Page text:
Alan Moore Sums Up Everything That’s Wrong With Genre Entertainment Today

Have endless references and homages dried up the creative gene pool of badass entertainment?

Newsarama is running a long interview with Alan Moore - a man who seems only too happy to have a semi-annual talk with the press about how much he doesn’t care about comic books anymore - and they broached the subject of the new DC Universe relaunch. In a lot of ways what DC is doing with the relaunch will be erasing changes that Moore made, folding a number of Vertigo characters back into the main continuity. Moore wasn’t very aware of what DC’s relaunch was all about, but he did criticize the general problem with modern comics, and I think his critiques apply to all sorts of genre entertainment. He’s basically talking about the culture of remakes and homages, the world of Super 8 and the post-Tarantino super-referential cinema as well as continuity-heavy comic books.

I think the point happened probably in the late 1960s where the previous writers, at least at DC Comics, attempted form a union or something foolish like that, and were immediately relieved of their positions and replaced by a generation that were comics fan writers, who were anxious to reference the stories that had affected them when they were growing up.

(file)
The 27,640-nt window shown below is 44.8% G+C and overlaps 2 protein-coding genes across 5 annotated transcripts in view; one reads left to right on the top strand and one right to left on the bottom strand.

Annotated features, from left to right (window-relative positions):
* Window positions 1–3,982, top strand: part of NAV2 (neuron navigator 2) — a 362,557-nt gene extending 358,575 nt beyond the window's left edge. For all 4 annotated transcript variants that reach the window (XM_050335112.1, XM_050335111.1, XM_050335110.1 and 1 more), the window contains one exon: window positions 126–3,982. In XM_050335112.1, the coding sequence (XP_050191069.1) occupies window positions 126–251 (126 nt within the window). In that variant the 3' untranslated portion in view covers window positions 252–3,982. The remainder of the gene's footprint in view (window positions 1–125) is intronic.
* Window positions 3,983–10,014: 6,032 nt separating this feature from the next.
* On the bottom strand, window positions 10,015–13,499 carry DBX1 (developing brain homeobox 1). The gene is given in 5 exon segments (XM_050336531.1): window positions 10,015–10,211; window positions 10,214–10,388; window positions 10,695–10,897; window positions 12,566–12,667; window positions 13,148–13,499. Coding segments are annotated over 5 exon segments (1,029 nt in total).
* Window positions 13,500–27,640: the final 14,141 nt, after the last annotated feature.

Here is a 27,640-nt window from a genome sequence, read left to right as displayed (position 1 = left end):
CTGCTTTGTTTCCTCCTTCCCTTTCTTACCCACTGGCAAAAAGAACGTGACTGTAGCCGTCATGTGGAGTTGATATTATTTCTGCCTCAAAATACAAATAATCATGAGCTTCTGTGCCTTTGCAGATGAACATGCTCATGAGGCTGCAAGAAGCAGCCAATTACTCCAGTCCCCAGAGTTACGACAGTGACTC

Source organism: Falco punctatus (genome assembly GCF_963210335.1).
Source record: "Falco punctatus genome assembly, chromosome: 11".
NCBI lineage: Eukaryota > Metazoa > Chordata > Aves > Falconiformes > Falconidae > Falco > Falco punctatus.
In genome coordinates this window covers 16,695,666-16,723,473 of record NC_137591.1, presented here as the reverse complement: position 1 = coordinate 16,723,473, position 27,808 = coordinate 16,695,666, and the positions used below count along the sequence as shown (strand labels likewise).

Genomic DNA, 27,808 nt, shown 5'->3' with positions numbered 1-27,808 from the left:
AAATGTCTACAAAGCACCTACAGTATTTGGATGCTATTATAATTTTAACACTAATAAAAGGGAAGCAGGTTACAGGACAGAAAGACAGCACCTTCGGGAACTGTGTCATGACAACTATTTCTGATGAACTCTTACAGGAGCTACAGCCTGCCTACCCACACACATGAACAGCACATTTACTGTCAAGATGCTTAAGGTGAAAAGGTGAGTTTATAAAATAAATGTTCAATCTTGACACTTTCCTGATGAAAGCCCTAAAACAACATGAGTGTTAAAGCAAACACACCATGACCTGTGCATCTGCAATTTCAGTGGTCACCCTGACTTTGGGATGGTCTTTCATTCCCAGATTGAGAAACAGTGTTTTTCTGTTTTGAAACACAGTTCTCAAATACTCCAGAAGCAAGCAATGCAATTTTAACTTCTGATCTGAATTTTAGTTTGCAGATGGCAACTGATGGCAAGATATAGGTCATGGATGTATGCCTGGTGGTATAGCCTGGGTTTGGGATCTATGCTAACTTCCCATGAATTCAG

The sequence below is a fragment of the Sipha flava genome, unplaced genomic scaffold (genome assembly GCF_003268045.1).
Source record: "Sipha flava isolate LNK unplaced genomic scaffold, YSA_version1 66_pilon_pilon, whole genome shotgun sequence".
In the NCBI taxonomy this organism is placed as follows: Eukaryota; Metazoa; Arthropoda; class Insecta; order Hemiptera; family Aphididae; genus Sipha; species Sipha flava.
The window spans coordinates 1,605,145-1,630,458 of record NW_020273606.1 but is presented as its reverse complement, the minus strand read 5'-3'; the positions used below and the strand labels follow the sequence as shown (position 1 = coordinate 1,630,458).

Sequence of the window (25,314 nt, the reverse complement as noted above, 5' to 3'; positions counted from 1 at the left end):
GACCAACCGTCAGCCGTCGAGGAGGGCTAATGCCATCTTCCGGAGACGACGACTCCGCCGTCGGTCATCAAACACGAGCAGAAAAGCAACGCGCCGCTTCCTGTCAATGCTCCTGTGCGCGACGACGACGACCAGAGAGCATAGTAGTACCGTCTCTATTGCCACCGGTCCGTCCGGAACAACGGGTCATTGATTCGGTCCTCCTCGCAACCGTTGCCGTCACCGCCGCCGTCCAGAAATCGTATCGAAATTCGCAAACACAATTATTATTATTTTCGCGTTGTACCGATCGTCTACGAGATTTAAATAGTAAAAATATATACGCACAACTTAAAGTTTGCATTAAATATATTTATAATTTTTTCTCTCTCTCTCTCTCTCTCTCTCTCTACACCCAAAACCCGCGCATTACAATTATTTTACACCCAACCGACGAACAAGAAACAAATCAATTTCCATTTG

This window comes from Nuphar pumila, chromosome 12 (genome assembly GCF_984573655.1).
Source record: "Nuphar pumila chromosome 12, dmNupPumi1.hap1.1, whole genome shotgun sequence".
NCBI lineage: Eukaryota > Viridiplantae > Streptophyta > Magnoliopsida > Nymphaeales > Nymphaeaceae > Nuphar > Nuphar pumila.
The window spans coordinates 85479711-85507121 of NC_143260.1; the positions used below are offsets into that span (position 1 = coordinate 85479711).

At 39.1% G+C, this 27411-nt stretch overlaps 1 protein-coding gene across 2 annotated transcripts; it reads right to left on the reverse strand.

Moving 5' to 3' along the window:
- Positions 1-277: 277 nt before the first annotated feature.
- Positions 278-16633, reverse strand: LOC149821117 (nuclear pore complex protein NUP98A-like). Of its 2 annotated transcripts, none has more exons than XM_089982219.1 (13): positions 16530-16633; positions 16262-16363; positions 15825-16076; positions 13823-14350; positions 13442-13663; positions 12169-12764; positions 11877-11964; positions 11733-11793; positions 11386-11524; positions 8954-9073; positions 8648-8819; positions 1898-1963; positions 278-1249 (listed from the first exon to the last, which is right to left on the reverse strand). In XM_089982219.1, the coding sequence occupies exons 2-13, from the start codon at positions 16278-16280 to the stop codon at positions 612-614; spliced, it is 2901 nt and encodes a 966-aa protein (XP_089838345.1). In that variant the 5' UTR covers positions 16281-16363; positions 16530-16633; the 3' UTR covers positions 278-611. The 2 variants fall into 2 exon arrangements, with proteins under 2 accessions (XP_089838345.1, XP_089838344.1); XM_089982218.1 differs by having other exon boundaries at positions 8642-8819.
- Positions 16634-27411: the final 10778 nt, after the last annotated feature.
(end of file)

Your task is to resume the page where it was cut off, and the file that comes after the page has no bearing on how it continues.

What this kind of results in is a kind of – in terms of the art form, it’s a kind of incest, a kind of inbreeding, where we – when I dropped out of comics, this was the case anyway – you have stories that are only capable of referencing other stories from five, 10, 40 years before. The point is sorting out bits of continuity that most of the readership that is currently around have never heard of and have no interest in.

Whereas comics was once a form for the imagination, I think those resources have dwindled by the diminishing genetic stock, if you will, if ideas, where everything has to be some kind of reference to some earlier comic. Inevitably, that’s going to make the gene pool dwindle, to the point where you’re going to get some fairly unhealthy specimens emerging from it.

What do you think? Is Moore right? Has imagination been stifled by referencing and homage?